The South African Reserve Bank held its benchmark repo rate at 6.5 percent on September 20th, 2018, as widely expected. The Committee said the decision is accomodative given the current state of the economy. Policymakers noted risks and uncertainties at higher levels and a deterioration in the inflation outlook boosted by multiple supply-side factors.
The Committee added that they will continue to monitor and will act if its necessary. Since the previous meeting, the country entered into recession. Interest Rate in South Africa averaged 12.58 percent from 1998 until 2018, reaching an all time high of 23.99 percent in June of 1998 and a record low of 5 percent in July of 2012.
Despite remaining within the target band throughout the forecast period, the SARB’s model projects an increase in headline inflation, peaking at levels closer to the upper end of the target range.
Thus far, the impact of the value-added tax (VAT) increase appears to have been less than anticipated. However, the weaker rand exchange rate and the higher oil price assumptions result in a more elevated inflation trajectory. Headline inflation is now expected to average 4.8% in 2018 (down from 4.9%) before increasing to 5.6% in 2019 and decreasing again to 5.4% in 2020 (up from 5.2% in both years).
Headline CPI inflation is expected to peak at around 5.7% in the first and second quarters of 2019 before declining to 5.3% at the end of 2020. The forecast for core inflation is 4.6% in 2018 (up from 4.5%), 5.5% in 2019 and 5.3% in 2020 (up from 5.1% in both years).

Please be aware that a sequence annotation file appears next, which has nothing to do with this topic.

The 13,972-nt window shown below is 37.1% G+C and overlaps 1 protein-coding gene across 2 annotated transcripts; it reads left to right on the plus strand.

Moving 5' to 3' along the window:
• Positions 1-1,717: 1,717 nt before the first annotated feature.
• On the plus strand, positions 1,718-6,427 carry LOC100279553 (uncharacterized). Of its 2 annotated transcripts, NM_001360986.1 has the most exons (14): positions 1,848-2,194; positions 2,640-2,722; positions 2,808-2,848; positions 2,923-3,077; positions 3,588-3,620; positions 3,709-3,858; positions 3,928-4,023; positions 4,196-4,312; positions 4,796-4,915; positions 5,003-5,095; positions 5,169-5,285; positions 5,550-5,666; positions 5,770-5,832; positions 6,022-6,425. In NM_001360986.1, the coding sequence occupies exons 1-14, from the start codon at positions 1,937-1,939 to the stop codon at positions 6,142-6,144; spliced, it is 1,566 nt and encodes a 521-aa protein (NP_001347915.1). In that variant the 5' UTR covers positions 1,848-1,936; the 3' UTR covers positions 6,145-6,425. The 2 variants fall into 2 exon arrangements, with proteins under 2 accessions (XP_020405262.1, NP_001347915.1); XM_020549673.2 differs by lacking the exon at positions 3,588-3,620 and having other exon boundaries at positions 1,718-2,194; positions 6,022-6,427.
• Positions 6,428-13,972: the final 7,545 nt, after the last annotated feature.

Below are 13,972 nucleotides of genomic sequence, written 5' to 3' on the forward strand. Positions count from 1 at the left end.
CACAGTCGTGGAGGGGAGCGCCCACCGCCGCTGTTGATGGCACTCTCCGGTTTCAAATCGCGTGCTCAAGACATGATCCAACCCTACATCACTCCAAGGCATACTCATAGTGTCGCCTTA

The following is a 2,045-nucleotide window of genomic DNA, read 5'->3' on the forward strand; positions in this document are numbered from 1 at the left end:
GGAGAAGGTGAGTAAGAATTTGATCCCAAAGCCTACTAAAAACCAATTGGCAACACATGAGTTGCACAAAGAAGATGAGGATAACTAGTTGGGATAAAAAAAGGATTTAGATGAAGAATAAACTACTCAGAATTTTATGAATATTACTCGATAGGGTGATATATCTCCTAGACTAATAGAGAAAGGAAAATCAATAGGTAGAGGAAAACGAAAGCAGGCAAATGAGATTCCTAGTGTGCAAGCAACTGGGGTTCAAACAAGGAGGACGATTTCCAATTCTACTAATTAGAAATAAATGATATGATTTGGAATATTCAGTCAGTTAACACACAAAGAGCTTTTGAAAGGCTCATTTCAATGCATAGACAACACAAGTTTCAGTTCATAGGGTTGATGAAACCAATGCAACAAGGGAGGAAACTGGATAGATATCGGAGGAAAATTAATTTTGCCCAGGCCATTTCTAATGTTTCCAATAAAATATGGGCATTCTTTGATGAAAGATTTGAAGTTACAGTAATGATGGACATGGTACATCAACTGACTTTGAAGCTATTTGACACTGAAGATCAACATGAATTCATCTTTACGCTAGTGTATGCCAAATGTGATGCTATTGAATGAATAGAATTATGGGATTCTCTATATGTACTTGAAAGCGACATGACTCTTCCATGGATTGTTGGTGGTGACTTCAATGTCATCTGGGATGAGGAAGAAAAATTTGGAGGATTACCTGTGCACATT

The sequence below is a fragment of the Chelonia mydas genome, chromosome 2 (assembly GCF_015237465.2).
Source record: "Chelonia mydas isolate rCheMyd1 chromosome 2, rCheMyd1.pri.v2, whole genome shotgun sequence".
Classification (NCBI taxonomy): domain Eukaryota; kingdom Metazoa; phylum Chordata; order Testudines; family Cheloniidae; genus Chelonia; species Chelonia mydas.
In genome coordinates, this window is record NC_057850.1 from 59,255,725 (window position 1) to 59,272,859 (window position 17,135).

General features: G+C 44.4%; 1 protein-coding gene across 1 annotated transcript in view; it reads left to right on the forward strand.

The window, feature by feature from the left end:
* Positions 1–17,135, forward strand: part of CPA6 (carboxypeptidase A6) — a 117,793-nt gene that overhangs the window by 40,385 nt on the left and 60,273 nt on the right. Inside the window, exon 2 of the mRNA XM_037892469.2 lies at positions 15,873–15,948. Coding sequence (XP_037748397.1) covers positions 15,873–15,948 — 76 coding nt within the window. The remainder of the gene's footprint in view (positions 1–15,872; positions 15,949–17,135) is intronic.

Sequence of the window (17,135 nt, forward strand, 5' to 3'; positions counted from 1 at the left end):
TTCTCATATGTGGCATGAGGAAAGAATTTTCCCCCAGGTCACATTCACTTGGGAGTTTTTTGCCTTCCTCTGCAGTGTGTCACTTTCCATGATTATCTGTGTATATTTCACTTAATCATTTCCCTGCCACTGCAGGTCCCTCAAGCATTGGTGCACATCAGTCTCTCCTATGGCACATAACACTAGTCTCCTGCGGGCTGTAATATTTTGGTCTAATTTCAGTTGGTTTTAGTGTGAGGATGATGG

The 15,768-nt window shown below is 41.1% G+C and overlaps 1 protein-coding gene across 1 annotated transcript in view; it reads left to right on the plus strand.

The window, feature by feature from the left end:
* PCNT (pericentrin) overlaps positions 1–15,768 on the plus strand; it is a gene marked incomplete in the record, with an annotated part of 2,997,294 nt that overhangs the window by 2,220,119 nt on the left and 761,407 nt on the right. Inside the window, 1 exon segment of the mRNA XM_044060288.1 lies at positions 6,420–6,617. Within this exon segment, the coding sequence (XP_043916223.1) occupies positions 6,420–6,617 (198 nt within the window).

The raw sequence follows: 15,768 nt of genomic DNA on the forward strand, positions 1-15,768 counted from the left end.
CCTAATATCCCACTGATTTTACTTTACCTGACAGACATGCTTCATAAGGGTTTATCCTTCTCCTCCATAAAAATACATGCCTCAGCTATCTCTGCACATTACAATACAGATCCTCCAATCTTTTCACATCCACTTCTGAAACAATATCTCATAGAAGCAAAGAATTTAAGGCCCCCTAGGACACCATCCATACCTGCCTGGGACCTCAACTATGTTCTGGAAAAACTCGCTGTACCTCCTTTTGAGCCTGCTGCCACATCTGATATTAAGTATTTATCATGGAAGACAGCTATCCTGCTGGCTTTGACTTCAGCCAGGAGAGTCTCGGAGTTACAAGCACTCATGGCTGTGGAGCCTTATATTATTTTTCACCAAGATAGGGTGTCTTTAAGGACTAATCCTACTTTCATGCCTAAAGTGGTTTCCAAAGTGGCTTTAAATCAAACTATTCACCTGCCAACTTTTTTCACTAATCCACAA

Since the previous meeting of the MPC, the rand has depreciated by 7.2% against the US dollar, by 6.2% against the euro, and by 4.9% on a trade-weighted basis. At current levels, the SARB’s model assesses the rand to be undervalued.
It is likely that the local currency, along with other emerging market currencies, will remain volatile. The implied starting point for the rand is R13.40 against the US dollar compared with R12.37 at the time of the previous MPC meeting. A key external risk to the rand remains the possibility of tighter global financial conditions.
However, the pace of monetary policy normalisation in the advanced economies continues to be gradual. At this stage, further policy tightening by the United States (US) Federal Reserve (Fed) is expected to follow a measured path in the absence of significant inflation or growth surprises. Higher-than-expected US fiscal deficits could result in a stronger monetary policy response.
The domestic economic growth outlook for this year is weaker than we had expected in May. Following the broad-based contraction of 2.2% in the first quarter and early indications of modest growth in the second quarter, the SARB’s forecast now indicates a growth rate of 1.2% for 2018 compared with 1.7% previously.
The forecast for 2019 is 1.9%, marginally higher than the previous forecast of 1.7%, while the forecast for 2020 is unchanged at 2.0%. At these growth rates, the negative output gap is wider in the near term but is still expected to close in 2020.